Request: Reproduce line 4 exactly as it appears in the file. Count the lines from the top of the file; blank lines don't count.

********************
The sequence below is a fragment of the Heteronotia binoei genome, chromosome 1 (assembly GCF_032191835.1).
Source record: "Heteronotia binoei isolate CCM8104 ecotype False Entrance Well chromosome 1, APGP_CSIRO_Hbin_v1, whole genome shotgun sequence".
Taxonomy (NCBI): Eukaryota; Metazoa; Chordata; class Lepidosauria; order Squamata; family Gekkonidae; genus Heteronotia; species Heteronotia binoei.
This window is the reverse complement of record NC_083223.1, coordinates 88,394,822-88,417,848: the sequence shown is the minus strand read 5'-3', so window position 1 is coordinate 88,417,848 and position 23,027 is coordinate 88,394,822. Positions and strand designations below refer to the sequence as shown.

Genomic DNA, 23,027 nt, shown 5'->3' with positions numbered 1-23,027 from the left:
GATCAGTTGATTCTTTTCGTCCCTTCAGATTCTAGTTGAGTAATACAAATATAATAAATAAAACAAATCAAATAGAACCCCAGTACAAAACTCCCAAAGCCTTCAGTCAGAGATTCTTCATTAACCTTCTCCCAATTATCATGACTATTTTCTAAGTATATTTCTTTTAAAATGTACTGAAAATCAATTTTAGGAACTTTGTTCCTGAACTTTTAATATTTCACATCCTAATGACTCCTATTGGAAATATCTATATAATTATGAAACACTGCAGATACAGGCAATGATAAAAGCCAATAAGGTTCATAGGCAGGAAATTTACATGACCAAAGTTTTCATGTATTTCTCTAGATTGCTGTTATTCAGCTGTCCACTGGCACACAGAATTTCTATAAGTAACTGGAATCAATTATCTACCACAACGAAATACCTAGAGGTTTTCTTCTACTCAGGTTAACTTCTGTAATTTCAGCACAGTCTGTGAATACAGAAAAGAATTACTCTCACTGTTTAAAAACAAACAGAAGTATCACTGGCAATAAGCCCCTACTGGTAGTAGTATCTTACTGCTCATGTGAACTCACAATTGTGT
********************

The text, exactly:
This window is the reverse complement of record NC_083223.1, coordinates 88,394,822-88,417,848: the sequence shown is the minus strand read 5'-3', so window position 1 is coordinate 88,417,848 and position 23,027 is coordinate 88,394,822. Positions and strand designations below refer to the sequence as shown.